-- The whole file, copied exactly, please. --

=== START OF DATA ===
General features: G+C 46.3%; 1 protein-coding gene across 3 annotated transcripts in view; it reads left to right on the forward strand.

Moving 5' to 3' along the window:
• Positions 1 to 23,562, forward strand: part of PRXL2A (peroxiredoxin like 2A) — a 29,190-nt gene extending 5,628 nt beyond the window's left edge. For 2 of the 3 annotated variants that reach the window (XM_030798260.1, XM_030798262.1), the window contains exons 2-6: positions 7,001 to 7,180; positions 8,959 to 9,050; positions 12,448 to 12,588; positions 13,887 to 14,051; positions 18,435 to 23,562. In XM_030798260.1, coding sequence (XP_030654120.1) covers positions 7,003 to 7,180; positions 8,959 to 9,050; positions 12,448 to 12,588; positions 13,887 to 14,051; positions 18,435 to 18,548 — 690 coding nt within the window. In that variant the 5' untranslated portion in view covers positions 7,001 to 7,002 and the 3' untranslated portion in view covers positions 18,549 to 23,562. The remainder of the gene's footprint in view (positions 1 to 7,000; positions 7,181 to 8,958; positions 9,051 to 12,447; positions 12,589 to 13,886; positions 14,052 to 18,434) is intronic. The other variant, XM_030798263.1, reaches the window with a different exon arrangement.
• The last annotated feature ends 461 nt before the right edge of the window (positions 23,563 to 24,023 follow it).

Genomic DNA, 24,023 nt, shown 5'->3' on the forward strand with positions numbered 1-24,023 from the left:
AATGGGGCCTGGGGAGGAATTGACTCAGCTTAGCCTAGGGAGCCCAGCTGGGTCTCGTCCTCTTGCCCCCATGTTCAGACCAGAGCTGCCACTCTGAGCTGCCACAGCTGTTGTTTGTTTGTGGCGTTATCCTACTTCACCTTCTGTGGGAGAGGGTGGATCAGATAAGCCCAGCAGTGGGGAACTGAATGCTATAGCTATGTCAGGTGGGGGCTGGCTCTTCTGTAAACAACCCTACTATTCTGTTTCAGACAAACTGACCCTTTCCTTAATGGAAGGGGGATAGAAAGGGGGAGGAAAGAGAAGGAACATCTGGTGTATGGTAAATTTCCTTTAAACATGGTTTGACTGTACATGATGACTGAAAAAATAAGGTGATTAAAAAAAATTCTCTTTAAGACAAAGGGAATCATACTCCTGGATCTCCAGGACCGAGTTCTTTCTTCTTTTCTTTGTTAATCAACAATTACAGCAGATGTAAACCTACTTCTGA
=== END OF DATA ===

General features: G+C 46.3%; 1 protein-coding gene across 3 annotated transcripts in view; it reads left to right on the forward strand.

Moving 5' to 3' along the window:
• Positions 1 to 23,562, forward strand: part of PRXL2A (peroxiredoxin like 2A) — a 29,190-nt gene extending 5,628 nt beyond the window's left edge. For 2 of the 3 annotated variants that reach the window (XM_030798260.1, XM_030798262.1), the window contains exons 2-6: positions 7,001 to 7,180; positions 8,959 to 9,050; positions 12,448 to 12,588; positions 13,887 to 14,051; positions 18,435 to 23,562. In XM_030798260.1, coding sequence (XP_030654120.1) covers positions 7,003 to 7,180; positions 8,959 to 9,050; positions 12,448 to 12,588; positions 13,887 to 14,051; positions 18,435 to 18,548 — 690 coding nt within the window. In that variant the 5' untranslated portion in view covers positions 7,001 to 7,002 and the 3' untranslated portion in view covers positions 18,549 to 23,562. The remainder of the gene's footprint in view (positions 1 to 7,000; positions 7,181 to 8,958; positions 9,051 to 12,447; positions 12,589 to 13,886; positions 14,052 to 18,434) is intronic. The other variant, XM_030798263.1, reaches the window with a different exon arrangement.
• The last annotated feature ends 461 nt before the right edge of the window (positions 23,563 to 24,023 follow it).

Genomic DNA, 24,023 nt, shown 5'->3' on the forward strand with positions numbered 1-24,023 from the left:
AATGGGGCCTGGGGAGGAATTGACTCAGCTTAGCCTAGGGAGCCCAGCTGGGTCTCGTCCTCTTGCCCCCATGTTCAGACCAGAGCTGCCACTCTGAGCTGCCACAGCTGTTGTTTGTTTGTGGCGTTATCCTACTTCACCTTCTGTGGGAGAGGGTGGATCAGATAAGCCCAGCAGTGGGGAACTGAATGCTATAGCTATGTCAGGTGGGGGCTGGCTCTTCTGTAAACAACCCTACTATTCTGTTTCAGACAAACTGACCCTTTCCTTAATGGAAGGGGGATAGAAAGGGGGAGGAAAGAGAAGGAACATCTGGTGTATGGTAAATTTCCTTTAAACATGGTTTGACTGTACATGATGACTGAAAAAATAAGGTGATTAAAAAAAATTCTCTTTAAGACAAAGGGAATCATACTCCTGGATCTCCAGGACCGAGTTCTTTCTTCTTTTCTTTGTTAATCAACAATTACAGCAGATGTAAACCTACTTCTGA